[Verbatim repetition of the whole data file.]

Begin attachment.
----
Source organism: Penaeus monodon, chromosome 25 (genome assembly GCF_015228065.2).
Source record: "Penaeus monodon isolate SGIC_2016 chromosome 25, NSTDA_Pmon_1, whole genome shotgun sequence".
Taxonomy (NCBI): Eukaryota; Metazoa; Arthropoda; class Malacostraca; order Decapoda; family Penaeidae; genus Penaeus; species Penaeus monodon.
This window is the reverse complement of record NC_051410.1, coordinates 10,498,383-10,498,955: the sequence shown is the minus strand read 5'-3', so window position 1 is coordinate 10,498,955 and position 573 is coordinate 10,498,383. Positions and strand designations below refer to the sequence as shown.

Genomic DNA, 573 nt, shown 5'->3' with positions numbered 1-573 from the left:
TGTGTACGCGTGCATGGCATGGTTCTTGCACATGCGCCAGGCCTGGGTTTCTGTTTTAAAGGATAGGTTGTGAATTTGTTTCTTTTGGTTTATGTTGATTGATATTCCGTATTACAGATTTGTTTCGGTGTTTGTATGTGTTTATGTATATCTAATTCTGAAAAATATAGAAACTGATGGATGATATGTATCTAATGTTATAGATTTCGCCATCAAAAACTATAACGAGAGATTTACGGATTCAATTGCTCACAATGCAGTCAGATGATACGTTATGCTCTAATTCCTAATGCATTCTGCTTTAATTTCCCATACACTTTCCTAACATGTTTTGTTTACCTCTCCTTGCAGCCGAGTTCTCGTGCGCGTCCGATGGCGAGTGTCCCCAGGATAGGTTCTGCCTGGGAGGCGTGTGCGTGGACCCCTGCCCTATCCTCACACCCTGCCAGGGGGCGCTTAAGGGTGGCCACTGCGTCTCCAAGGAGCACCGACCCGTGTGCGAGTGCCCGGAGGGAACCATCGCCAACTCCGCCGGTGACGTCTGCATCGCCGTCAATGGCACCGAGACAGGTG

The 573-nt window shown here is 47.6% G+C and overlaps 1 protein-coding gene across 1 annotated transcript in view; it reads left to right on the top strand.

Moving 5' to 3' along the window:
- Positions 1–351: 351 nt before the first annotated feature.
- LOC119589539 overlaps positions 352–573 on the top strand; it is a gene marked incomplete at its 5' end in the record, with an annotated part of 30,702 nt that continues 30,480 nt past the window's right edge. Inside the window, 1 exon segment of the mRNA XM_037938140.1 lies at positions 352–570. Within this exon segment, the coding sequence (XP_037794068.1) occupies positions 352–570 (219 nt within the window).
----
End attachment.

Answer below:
Source organism: Penaeus monodon, chromosome 25 (genome assembly GCF_015228065.2).
Source record: "Penaeus monodon isolate SGIC_2016 chromosome 25, NSTDA_Pmon_1, whole genome shotgun sequence".
Taxonomy (NCBI): Eukaryota; Metazoa; Arthropoda; class Malacostraca; order Decapoda; family Penaeidae; genus Penaeus; species Penaeus monodon.
This window is the reverse complement of record NC_051410.1, coordinates 10,498,383-10,498,955: the sequence shown is the minus strand read 5'-3', so window position 1 is coordinate 10,498,955 and position 573 is coordinate 10,498,383. Positions and strand designations below refer to the sequence as shown.

Genomic DNA, 573 nt, shown 5'->3' with positions numbered 1-573 from the left:
TGTGTACGCGTGCATGGCATGGTTCTTGCACATGCGCCAGGCCTGGGTTTCTGTTTTAAAGGATAGGTTGTGAATTTGTTTCTTTTGGTTTATGTTGATTGATATTCCGTATTACAGATTTGTTTCGGTGTTTGTATGTGTTTATGTATATCTAATTCTGAAAAATATAGAAACTGATGGATGATATGTATCTAATGTTATAGATTTCGCCATCAAAAACTATAACGAGAGATTTACGGATTCAATTGCTCACAATGCAGTCAGATGATACGTTATGCTCTAATTCCTAATGCATTCTGCTTTAATTTCCCATACACTTTCCTAACATGTTTTGTTTACCTCTCCTTGCAGCCGAGTTCTCGTGCGCGTCCGATGGCGAGTGTCCCCAGGATAGGTTCTGCCTGGGAGGCGTGTGCGTGGACCCCTGCCCTATCCTCACACCCTGCCAGGGGGCGCTTAAGGGTGGCCACTGCGTCTCCAAGGAGCACCGACCCGTGTGCGAGTGCCCGGAGGGAACCATCGCCAACTCCGCCGGTGACGTCTGCATCGCCGTCAATGGCACCGAGACAGGTG

The 573-nt window shown here is 47.6% G+C and overlaps 1 protein-coding gene across 1 annotated transcript in view; it reads left to right on the top strand.

Moving 5' to 3' along the window:
- Positions 1–351: 351 nt before the first annotated feature.
- LOC119589539 overlaps positions 352–573 on the top strand; it is a gene marked incomplete at its 5' end in the record, with an annotated part of 30,702 nt that continues 30,480 nt past the window's right edge. Inside the window, 1 exon segment of the mRNA XM_037938140.1 lies at positions 352–570. Within this exon segment, the coding sequence (XP_037794068.1) occupies positions 352–570 (219 nt within the window).